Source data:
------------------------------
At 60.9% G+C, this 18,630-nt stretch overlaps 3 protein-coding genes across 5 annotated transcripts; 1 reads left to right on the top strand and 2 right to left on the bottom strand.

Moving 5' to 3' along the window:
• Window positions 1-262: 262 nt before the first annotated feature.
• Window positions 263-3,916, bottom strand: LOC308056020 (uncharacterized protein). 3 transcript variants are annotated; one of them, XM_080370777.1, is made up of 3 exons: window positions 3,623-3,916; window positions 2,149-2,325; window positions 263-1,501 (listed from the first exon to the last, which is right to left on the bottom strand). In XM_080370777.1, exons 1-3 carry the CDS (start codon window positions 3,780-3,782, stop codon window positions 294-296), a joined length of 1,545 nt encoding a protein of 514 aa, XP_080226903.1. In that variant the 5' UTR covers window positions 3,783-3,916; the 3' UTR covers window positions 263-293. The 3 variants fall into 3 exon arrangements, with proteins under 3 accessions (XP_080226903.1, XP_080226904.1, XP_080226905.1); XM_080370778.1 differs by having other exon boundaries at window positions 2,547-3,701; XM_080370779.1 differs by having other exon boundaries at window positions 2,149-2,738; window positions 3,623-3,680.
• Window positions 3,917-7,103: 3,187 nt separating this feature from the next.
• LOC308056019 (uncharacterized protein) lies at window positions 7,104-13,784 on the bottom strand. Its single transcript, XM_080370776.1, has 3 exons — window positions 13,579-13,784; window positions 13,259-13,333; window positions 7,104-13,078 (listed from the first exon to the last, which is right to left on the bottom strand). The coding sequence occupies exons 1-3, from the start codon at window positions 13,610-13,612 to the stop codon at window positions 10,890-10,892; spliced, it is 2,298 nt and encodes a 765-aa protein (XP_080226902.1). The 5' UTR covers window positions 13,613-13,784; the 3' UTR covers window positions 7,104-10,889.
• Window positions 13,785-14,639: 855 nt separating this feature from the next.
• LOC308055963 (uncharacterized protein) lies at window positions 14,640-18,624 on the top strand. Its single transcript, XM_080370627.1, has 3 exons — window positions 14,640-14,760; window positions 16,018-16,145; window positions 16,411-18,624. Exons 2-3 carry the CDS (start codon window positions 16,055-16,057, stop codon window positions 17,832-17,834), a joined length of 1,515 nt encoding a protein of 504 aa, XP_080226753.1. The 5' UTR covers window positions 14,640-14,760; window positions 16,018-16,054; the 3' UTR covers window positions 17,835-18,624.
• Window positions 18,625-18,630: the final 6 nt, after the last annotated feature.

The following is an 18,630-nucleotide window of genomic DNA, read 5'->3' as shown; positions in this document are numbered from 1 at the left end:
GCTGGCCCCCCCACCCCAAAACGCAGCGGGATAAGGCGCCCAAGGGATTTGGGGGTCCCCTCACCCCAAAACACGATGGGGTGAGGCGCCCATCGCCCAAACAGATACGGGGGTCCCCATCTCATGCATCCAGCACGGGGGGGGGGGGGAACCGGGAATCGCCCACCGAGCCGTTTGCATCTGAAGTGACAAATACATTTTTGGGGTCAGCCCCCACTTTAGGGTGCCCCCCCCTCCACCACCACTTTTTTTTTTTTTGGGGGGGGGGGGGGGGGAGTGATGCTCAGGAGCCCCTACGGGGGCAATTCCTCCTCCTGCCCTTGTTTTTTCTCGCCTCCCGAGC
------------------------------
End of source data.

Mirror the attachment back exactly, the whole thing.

At 60.9% G+C, this 18,630-nt stretch overlaps 3 protein-coding genes across 5 annotated transcripts; 1 reads left to right on the top strand and 2 right to left on the bottom strand.

Moving 5' to 3' along the window:
• Window positions 1-262: 262 nt before the first annotated feature.
• Window positions 263-3,916, bottom strand: LOC308056020 (uncharacterized protein). 3 transcript variants are annotated; one of them, XM_080370777.1, is made up of 3 exons: window positions 3,623-3,916; window positions 2,149-2,325; window positions 263-1,501 (listed from the first exon to the last, which is right to left on the bottom strand). In XM_080370777.1, exons 1-3 carry the CDS (start codon window positions 3,780-3,782, stop codon window positions 294-296), a joined length of 1,545 nt encoding a protein of 514 aa, XP_080226903.1. In that variant the 5' UTR covers window positions 3,783-3,916; the 3' UTR covers window positions 263-293. The 3 variants fall into 3 exon arrangements, with proteins under 3 accessions (XP_080226903.1, XP_080226904.1, XP_080226905.1); XM_080370778.1 differs by having other exon boundaries at window positions 2,547-3,701; XM_080370779.1 differs by having other exon boundaries at window positions 2,149-2,738; window positions 3,623-3,680.
• Window positions 3,917-7,103: 3,187 nt separating this feature from the next.
• LOC308056019 (uncharacterized protein) lies at window positions 7,104-13,784 on the bottom strand. Its single transcript, XM_080370776.1, has 3 exons — window positions 13,579-13,784; window positions 13,259-13,333; window positions 7,104-13,078 (listed from the first exon to the last, which is right to left on the bottom strand). The coding sequence occupies exons 1-3, from the start codon at window positions 13,610-13,612 to the stop codon at window positions 10,890-10,892; spliced, it is 2,298 nt and encodes a 765-aa protein (XP_080226902.1). The 5' UTR covers window positions 13,613-13,784; the 3' UTR covers window positions 7,104-10,889.
• Window positions 13,785-14,639: 855 nt separating this feature from the next.
• LOC308055963 (uncharacterized protein) lies at window positions 14,640-18,624 on the top strand. Its single transcript, XM_080370627.1, has 3 exons — window positions 14,640-14,760; window positions 16,018-16,145; window positions 16,411-18,624. Exons 2-3 carry the CDS (start codon window positions 16,055-16,057, stop codon window positions 17,832-17,834), a joined length of 1,515 nt encoding a protein of 504 aa, XP_080226753.1. The 5' UTR covers window positions 14,640-14,760; window positions 16,018-16,054; the 3' UTR covers window positions 17,835-18,624.
• Window positions 18,625-18,630: the final 6 nt, after the last annotated feature.

The following is an 18,630-nucleotide window of genomic DNA, read 5'->3' as shown; positions in this document are numbered from 1 at the left end:
GCTGGCCCCCCCACCCCAAAACGCAGCGGGATAAGGCGCCCAAGGGATTTGGGGGTCCCCTCACCCCAAAACACGATGGGGTGAGGCGCCCATCGCCCAAACAGATACGGGGGTCCCCATCTCATGCATCCAGCACGGGGGGGGGGGGGAACCGGGAATCGCCCACCGAGCCGTTTGCATCTGAAGTGACAAATACATTTTTGGGGTCAGCCCCCACTTTAGGGTGCCCCCCCCTCCACCACCACTTTTTTTTTTTTTGGGGGGGGGGGGGGGGGAGTGATGCTCAGGAGCCCCTACGGGGGCAATTCCTCCTCCTGCCCTTGTTTTTTCTCGCCTCCCGAGC